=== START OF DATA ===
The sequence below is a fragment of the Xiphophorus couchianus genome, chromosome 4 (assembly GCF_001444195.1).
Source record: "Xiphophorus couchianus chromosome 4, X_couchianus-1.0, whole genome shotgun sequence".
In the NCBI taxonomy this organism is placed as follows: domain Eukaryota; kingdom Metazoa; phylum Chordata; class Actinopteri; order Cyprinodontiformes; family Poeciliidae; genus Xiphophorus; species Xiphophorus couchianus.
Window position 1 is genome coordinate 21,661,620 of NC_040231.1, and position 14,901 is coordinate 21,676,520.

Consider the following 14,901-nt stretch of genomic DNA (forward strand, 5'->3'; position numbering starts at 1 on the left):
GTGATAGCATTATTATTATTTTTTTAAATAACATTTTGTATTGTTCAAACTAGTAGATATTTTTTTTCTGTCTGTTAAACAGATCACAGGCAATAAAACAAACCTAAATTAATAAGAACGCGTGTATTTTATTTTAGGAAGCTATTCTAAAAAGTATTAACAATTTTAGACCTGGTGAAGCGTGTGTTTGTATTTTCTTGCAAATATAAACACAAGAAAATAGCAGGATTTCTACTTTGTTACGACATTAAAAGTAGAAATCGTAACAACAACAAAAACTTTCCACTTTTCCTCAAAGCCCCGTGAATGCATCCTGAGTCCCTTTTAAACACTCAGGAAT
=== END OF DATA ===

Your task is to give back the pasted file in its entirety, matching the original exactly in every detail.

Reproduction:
The sequence below is a fragment of the Xiphophorus couchianus genome, chromosome 4 (assembly GCF_001444195.1).
Source record: "Xiphophorus couchianus chromosome 4, X_couchianus-1.0, whole genome shotgun sequence".
In the NCBI taxonomy this organism is placed as follows: domain Eukaryota; kingdom Metazoa; phylum Chordata; class Actinopteri; order Cyprinodontiformes; family Poeciliidae; genus Xiphophorus; species Xiphophorus couchianus.
Window position 1 is genome coordinate 21,661,620 of NC_040231.1, and position 14,901 is coordinate 21,676,520.

Consider the following 14,901-nt stretch of genomic DNA (forward strand, 5'->3'; position numbering starts at 1 on the left):
GTGATAGCATTATTATTATTTTTTTAAATAACATTTTGTATTGTTCAAACTAGTAGATATTTTTTTTCTGTCTGTTAAACAGATCACAGGCAATAAAACAAACCTAAATTAATAAGAACGCGTGTATTTTATTTTAGGAAGCTATTCTAAAAAGTATTAACAATTTTAGACCTGGTGAAGCGTGTGTTTGTATTTTCTTGCAAATATAAACACAAGAAAATAGCAGGATTTCTACTTTGTTACGACATTAAAAGTAGAAATCGTAACAACAACAAAAACTTTCCACTTTTCCTCAAAGCCCCGTGAATGCATCCTGAGTCCCTTTTAAACACTCAGGAAT